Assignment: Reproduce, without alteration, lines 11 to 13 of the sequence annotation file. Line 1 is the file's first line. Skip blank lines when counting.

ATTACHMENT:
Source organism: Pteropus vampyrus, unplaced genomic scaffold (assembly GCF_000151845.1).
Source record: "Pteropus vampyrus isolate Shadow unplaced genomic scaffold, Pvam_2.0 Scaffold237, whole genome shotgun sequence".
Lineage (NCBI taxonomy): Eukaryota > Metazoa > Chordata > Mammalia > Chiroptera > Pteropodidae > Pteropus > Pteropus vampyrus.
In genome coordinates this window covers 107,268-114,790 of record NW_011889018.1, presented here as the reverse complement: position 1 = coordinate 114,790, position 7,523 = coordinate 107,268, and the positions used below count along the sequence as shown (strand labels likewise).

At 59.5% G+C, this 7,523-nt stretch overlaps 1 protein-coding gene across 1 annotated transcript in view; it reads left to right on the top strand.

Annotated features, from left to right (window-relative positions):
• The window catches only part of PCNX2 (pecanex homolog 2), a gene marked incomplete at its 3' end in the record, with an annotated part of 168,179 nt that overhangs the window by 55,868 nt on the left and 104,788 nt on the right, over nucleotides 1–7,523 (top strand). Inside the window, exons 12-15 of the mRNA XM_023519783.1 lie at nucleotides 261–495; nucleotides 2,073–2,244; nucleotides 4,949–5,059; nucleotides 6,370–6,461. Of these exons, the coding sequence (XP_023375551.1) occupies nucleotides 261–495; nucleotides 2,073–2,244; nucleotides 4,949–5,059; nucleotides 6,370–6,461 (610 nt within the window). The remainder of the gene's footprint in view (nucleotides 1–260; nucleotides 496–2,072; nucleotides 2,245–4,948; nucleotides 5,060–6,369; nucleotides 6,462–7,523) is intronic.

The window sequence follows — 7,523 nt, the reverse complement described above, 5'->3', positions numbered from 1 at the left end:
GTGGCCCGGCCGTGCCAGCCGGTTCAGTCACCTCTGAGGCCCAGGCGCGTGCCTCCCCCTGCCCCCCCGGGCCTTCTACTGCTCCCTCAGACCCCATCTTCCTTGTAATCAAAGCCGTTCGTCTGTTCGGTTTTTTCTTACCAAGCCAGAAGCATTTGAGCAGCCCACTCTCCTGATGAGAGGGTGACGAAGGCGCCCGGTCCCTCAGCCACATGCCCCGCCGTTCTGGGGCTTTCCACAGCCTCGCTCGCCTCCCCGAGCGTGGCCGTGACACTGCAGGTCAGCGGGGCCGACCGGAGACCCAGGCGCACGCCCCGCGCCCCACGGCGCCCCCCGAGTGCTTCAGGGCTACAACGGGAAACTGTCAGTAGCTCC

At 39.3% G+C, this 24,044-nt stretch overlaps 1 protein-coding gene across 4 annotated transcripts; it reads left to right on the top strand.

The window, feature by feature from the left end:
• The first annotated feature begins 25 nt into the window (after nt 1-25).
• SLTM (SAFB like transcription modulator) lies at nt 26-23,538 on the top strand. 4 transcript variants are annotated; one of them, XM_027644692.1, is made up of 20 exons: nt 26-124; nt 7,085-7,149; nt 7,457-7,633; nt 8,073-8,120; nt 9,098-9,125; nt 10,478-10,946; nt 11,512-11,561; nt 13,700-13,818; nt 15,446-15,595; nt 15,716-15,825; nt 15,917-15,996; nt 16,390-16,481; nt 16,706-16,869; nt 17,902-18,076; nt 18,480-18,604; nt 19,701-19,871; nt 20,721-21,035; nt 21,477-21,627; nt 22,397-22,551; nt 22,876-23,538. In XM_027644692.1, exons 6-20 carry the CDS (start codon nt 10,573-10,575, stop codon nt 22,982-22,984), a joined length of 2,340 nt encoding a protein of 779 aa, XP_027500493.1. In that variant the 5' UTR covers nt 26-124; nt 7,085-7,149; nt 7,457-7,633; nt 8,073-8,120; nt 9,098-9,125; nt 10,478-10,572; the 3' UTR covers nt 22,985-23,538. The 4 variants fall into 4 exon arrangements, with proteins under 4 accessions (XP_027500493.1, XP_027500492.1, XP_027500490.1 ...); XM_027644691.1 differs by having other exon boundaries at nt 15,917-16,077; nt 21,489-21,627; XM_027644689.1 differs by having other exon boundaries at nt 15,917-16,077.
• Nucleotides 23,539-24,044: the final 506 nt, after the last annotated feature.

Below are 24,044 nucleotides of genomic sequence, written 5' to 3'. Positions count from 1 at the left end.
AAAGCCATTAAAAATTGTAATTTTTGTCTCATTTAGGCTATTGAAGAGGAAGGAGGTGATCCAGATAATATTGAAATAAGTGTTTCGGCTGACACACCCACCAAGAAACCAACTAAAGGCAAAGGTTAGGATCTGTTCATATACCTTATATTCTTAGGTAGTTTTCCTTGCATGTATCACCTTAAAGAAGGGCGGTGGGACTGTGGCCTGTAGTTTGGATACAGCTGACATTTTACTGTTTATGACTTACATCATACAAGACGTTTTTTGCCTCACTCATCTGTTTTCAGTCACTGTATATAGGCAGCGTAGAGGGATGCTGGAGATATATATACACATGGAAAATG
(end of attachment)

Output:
The window, feature by feature from the left end:
• The first annotated feature begins 25 nt into the window (after nt 1-25).
• SLTM (SAFB like transcription modulator) lies at nt 26-23,538 on the top strand. 4 transcript variants are annotated; one of them, XM_027644692.1, is made up of 20 exons: nt 26-124; nt 7,085-7,149; nt 7,457-7,633; nt 8,073-8,120; nt 9,098-9,125; nt 10,478-10,946; nt 11,512-11,561; nt 13,700-13,818; nt 15,446-15,595; nt 15,716-15,825; nt 15,917-15,996; nt 16,390-16,481; nt 16,706-16,869; nt 17,902-18,076; nt 18,480-18,604; nt 19,701-19,871; nt 20,721-21,035; nt 21,477-21,627; nt 22,397-22,551; nt 22,876-23,538. In XM_027644692.1, exons 6-20 carry the CDS (start codon nt 10,573-10,575, stop codon nt 22,982-22,984), a joined length of 2,340 nt encoding a protein of 779 aa, XP_027500493.1. In that variant the 5' UTR covers nt 26-124; nt 7,085-7,149; nt 7,457-7,633; nt 8,073-8,120; nt 9,098-9,125; nt 10,478-10,572; the 3' UTR covers nt 22,985-23,538. The 4 variants fall into 4 exon arrangements, with proteins under 4 accessions (XP_027500493.1, XP_027500492.1, XP_027500490.1 ...); XM_027644691.1 differs by having other exon boundaries at nt 15,917-16,077; nt 21,489-21,627; XM_027644689.1 differs by having other exon boundaries at nt 15,917-16,077.